Alter Community Taxon algorithm for imported iSpot observations

I’ve regularly run into misidentified observations that originated on iSpot and found their way here. The trouble with these is that there are often several incorrect IDs, and most of these users don’t frequent iNaturalist. For a misidentified fish like this (, the 3 erroneous IDs suddenly require 7 (seven!) correct IDs to fix it. That’s not easily done for taxonomic groups that have relatively few identifiers on here. This usually means I’ve got to tag (and often re-tag) multiple users, wasting time (both mine and theirs) to fix these rogue observations.

So how about a caveat to the ID formula specific to imported observations from iSpot (and perhaps any other similar website). Any dissenting ID should instantly negate the imported IDs.

I absolutely disagree with you about dissenting IDs taking preference. This is not how iNat works!

The problem we had with the migration was with hemi-homonyms. There were two ID ‘misfires’ types:

  1. If there was only one of the hemis present in the southern African region, then we didn’t designate which Group it belonged to, and it often ended up in the wrong taxon on migration, e.g. Tritonia plant ended up as Tritonia nudibranch. I think most of these have been re-ID’d.

  2. If both hemis were present in the southern African region, then they were designated with an additional letter, e.g. Leptotes (A) and Leptotes (P ), (A=Animal, P=Plant), which all misfired to Crawfish Frog. The ispotters spent hours fixing this up themselves along with lots of help from other iNatters, and we’ve got most of them into the right taxon.

Your example observation above is neither of these problems, it is a simple misidentification (assuming your ID is correct (I wouldn’t personally have a clue about fish)). Misidentifications happen all the time, it is not an ispot migration issue.


And thank you very much, joe_fish, for doing so much work to help iNatters with IDs - it is greatly appreciated!!


The problem is that these iSpot observations violate the way in which iNat is supposed to work. Most of these users don’t participate, so there is no way of interacting with them to change their ID. It’s simply a brute force numbers game to correct an ID. I’m sure there are many interesting observations stuck at a higher taxonomic level due to this. I’ve personally worked to fix many of these, and it is TEDIOUS.

A possible workaround is to use @ to call in a set of fixer-upper type people who could pop in and add weight. Some of the people who replied in the recent thread about helping with Unknowns, or whom you might have noticed helping on other misfires, might not mind being called on in these cases.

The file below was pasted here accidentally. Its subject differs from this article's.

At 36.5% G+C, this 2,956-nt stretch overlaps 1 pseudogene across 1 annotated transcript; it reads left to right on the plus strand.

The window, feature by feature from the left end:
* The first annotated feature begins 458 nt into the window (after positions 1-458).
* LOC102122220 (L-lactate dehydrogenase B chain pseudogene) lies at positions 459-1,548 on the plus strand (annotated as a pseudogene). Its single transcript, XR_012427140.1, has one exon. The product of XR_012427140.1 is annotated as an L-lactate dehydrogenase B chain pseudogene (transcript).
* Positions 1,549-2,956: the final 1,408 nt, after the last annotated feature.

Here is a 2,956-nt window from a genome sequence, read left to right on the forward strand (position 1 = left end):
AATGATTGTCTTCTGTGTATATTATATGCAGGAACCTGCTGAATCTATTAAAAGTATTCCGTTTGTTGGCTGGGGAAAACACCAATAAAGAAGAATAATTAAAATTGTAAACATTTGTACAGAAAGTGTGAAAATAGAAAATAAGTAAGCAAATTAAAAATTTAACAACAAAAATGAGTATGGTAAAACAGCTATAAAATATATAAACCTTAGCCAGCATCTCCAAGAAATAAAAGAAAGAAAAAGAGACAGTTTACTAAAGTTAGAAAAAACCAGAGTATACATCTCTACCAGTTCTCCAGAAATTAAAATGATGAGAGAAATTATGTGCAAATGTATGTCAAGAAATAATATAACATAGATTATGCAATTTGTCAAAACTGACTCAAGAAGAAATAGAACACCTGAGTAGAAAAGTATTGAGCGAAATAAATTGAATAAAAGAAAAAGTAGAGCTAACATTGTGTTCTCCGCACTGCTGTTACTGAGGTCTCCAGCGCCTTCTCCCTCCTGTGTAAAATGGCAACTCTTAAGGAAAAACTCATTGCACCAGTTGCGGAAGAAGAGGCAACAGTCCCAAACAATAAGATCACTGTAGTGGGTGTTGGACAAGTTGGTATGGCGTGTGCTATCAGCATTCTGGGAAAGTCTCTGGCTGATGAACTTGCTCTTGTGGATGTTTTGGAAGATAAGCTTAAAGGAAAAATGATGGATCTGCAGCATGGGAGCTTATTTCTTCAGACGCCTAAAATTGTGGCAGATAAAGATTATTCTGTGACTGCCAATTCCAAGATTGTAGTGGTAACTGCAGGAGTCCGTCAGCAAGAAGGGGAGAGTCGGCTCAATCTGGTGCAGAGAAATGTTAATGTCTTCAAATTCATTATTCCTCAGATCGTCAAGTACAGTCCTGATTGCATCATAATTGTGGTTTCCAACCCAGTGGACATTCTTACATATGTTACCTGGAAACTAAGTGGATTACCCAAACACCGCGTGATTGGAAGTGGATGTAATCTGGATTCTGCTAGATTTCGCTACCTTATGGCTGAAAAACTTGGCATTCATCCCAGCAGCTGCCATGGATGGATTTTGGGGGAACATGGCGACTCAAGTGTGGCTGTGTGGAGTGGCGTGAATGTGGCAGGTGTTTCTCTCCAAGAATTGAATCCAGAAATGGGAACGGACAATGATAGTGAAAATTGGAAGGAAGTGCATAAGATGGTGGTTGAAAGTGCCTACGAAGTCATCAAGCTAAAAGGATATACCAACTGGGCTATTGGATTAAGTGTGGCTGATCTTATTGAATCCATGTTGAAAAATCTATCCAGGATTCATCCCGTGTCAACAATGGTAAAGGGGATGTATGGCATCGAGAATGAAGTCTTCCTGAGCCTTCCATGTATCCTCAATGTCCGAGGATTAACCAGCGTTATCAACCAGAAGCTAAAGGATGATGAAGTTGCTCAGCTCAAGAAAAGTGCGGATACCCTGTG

The topic creator is already doing that:

It looks like the actual problem here is your frustration instead of the existence of observations at a higher taxonomic level than you’d prefer. Maybe this applies here:

You could look at observations that are unfinished in your sense as opportunities for future engagement, instead of data that needs to be dead and done with. Breathe. Leave something for other inaturalists to obsess about.


@joe_fish, feel free to tag me when you need extra IDers for marine organisms (except algae) you think are misidentified. As you know, I love to ID things and never rubber stamp anything, so you can be assured I’ll take a look at it and give it some thought.

It is frustrating dealing with observations by users who no longer participate.

And thanks for all your help IDing my underwater observations.


(edited title to make it an action)

I don’t see how this is any different from the many other iNat observations where observers/identifiers no longer participate, which will only become more of an issue going forward.


I’d be surprised if ‘most of these users don’t participate’ as Joe_fish states. The non active users on iSpot wouldn’t have migrated at all. Do you have any stats to indicate that we have less active users than normal?

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Are you directing this question at me? I personally don’t think it’s an issue. But also I think only staff can see the last active dates en masse. Anyone could query similar info, like last IDed/uploaded/commented via the API, but it’s probably not a worthwhile task.

(By it becoming more of an issue going forward, I just meant that like…people die or otherwise move on from iNat.)


After discussion, we’ve decide to not treat the Community Taxon algorithm differently for iSpot imports, as @bouteloua said they’re similar to regular iNat observations that have the same circumstances.